LAS VEGAS, NV - The 34th annual National Kitchen & Bath Association Design Competition stood "wide open" this year as four kitchens placed in the category of Open-Plan Kitchens. Winners in Category 4 were announced for the first time during the NKBA Board of Directors' Gala held here during K/BIS in May.
The competition, which is open only to NKBA members, "recognizes excellence in the field of design, paying special attention to kitchens and baths, but also covering other projects which reflect the scope of work accomplished by association members," notes NKBA.
A panel of past winners, all CKDs and/or CBDs, judged this competition. They first scored each project in each of the competition's 11 categories against NKBA's 40 Guidelines for Kitchen Planning or 41 Guidelines for Bathroom Planning. Those entries that advanced to the final round of judging, and placing in each category, were evaluated for presentation of plans, design solution, creativity and overall aesthetic value.
The Category 4 winners met the criteria and demonstrated innovation, notes the NKBA. Here, Kitchen & Bath Design News highlights the four winning designs.
ARCHED TO PERFECTION
Space and natural lighting in this kitchen, which took top prize in Category 4, was enhanced with corner windows that offer a stunning view, according to Liz Firebaugh, CKD of Signature Kitchens in Petoskey, MI. She designed this kitchen with the help of fellow Signature Kitchens designer Amy Dixon.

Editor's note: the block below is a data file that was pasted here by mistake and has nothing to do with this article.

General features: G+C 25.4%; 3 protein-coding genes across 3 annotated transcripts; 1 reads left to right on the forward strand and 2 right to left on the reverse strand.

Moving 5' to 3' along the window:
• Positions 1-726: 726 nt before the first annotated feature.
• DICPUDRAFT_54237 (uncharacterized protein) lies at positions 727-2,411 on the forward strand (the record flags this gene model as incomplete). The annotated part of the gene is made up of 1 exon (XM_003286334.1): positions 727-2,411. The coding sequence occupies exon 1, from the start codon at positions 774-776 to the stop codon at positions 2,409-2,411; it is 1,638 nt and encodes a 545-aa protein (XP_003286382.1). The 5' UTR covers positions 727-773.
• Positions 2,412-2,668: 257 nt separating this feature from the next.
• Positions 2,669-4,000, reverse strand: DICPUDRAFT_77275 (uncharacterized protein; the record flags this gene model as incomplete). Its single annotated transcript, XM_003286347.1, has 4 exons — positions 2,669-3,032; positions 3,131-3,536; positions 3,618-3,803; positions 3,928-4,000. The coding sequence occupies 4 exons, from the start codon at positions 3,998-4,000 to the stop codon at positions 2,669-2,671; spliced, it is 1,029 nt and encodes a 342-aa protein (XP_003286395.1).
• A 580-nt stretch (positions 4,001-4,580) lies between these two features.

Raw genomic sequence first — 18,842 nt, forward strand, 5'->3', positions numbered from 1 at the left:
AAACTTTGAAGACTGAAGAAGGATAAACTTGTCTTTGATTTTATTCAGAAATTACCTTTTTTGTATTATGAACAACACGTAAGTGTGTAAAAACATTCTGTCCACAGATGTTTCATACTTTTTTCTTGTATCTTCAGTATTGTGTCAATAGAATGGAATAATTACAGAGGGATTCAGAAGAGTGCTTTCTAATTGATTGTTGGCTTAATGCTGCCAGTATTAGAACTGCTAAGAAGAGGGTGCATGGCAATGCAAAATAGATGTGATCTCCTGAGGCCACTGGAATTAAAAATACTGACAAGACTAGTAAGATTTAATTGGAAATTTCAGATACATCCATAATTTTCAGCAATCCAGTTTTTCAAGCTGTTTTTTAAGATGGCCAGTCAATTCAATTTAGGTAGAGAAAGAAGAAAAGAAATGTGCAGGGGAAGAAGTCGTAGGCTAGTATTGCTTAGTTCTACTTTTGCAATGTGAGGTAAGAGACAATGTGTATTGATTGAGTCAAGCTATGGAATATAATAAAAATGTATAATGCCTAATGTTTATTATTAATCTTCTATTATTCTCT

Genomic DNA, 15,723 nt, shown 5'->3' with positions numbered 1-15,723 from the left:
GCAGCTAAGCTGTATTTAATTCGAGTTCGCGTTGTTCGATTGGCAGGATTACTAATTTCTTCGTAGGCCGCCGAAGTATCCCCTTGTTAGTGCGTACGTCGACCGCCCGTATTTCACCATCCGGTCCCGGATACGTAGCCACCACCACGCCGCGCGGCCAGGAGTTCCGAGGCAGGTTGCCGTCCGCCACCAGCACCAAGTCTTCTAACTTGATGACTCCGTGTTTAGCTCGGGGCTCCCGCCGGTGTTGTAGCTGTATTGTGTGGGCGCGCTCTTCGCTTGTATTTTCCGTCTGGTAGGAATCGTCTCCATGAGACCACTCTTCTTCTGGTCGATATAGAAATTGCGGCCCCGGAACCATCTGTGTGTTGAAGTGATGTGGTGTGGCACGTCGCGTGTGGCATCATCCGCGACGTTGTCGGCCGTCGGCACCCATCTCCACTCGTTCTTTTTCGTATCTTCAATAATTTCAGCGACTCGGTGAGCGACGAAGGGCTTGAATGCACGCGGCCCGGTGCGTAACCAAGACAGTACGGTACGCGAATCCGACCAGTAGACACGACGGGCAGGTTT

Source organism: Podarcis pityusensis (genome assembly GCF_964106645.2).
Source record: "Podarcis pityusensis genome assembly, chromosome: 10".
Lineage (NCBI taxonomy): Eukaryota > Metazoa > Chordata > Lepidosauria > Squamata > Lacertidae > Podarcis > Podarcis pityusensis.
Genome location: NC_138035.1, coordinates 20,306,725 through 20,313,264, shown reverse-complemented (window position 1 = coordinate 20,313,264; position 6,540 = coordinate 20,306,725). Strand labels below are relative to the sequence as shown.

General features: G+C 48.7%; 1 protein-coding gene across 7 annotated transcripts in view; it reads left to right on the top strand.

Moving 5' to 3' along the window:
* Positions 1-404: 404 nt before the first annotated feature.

"Carrying the theme of the arched window throughout the kitchen led to the creation of a dramatic, curved-front bronze hood, which complemented the thick, curved bronze countertop on the island," says Firebaugh. A small bronze shelf she installed behind the range further enhances the details. Adjacent to the range, she matched the tall pantry in detail to the fully integrated refrigerator.
Firebaugh later repeated the curved detail with the tall, curved, glass dish storage cabinet, curved wall and base cabinetry, and a 42"-high seating countertop.
"Limestone brick-layered tiles pull the warm cherry wood and metal materials together and carry the look above the arched window," she adds.
A cleverly hidden desk and message center sits in the back of the dish cabinet, while a small bonus area with angled corners and an exterior entrance offers a cozy table and bench seat, she concludes.
Sandra Steiner-Houck, CKD of Steiner & Houck, Inc. in Columbia, PA placed second in Category 4 with this Georgian kitchen.
"The clients were seeking an open-plan kitchen with various work zones for a family of five in the renovation of their very 'Grande Georgian-style' home. The breakfast area was nestled into the new large bay window nook with the 'Grande' turret above. A custom window seat and table were designed to conform to the space," explains Steiner-Houck.
In addition, the fully accessorized cooking hearth, flanked by the two 30" stainless steel ovens, makes a "Grande" statement on the main wall of the kitchen, contends Steiner-Houck.
She created multiple multi-level islands "to enable good flow throughout the space and provide the separate work zones the clients desired." She then located the deep clean-up sink and dishwasher in the island containing the breakfast bar to add more function.